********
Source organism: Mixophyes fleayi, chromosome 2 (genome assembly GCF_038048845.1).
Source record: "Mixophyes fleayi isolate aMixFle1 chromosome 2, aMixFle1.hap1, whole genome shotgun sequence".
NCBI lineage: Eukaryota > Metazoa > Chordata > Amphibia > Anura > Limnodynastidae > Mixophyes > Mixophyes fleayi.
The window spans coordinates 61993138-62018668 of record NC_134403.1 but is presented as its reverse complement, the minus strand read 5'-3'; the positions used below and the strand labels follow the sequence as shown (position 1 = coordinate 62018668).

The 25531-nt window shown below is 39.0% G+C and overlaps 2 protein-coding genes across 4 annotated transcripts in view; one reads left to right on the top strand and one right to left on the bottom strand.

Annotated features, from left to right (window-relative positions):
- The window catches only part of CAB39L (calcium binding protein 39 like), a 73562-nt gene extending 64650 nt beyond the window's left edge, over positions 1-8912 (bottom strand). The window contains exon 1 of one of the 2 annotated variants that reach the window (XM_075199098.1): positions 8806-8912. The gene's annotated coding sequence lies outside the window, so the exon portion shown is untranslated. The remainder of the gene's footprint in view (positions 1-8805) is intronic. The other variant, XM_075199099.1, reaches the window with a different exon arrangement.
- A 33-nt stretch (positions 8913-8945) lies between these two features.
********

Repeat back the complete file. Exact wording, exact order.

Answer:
Source organism: Mixophyes fleayi, chromosome 2 (genome assembly GCF_038048845.1).
Source record: "Mixophyes fleayi isolate aMixFle1 chromosome 2, aMixFle1.hap1, whole genome shotgun sequence".
NCBI lineage: Eukaryota > Metazoa > Chordata > Amphibia > Anura > Limnodynastidae > Mixophyes > Mixophyes fleayi.
The window spans coordinates 61993138-62018668 of record NC_134403.1 but is presented as its reverse complement, the minus strand read 5'-3'; the positions used below and the strand labels follow the sequence as shown (position 1 = coordinate 62018668).

The 25531-nt window shown below is 39.0% G+C and overlaps 2 protein-coding genes across 4 annotated transcripts in view; one reads left to right on the top strand and one right to left on the bottom strand.

Annotated features, from left to right (window-relative positions):
- The window catches only part of CAB39L (calcium binding protein 39 like), a 73562-nt gene extending 64650 nt beyond the window's left edge, over positions 1-8912 (bottom strand). The window contains exon 1 of one of the 2 annotated variants that reach the window (XM_075199098.1): positions 8806-8912. The gene's annotated coding sequence lies outside the window, so the exon portion shown is untranslated. The remainder of the gene's footprint in view (positions 1-8805) is intronic. The other variant, XM_075199099.1, reaches the window with a different exon arrangement.
- A 33-nt stretch (positions 8913-8945) lies between these two features.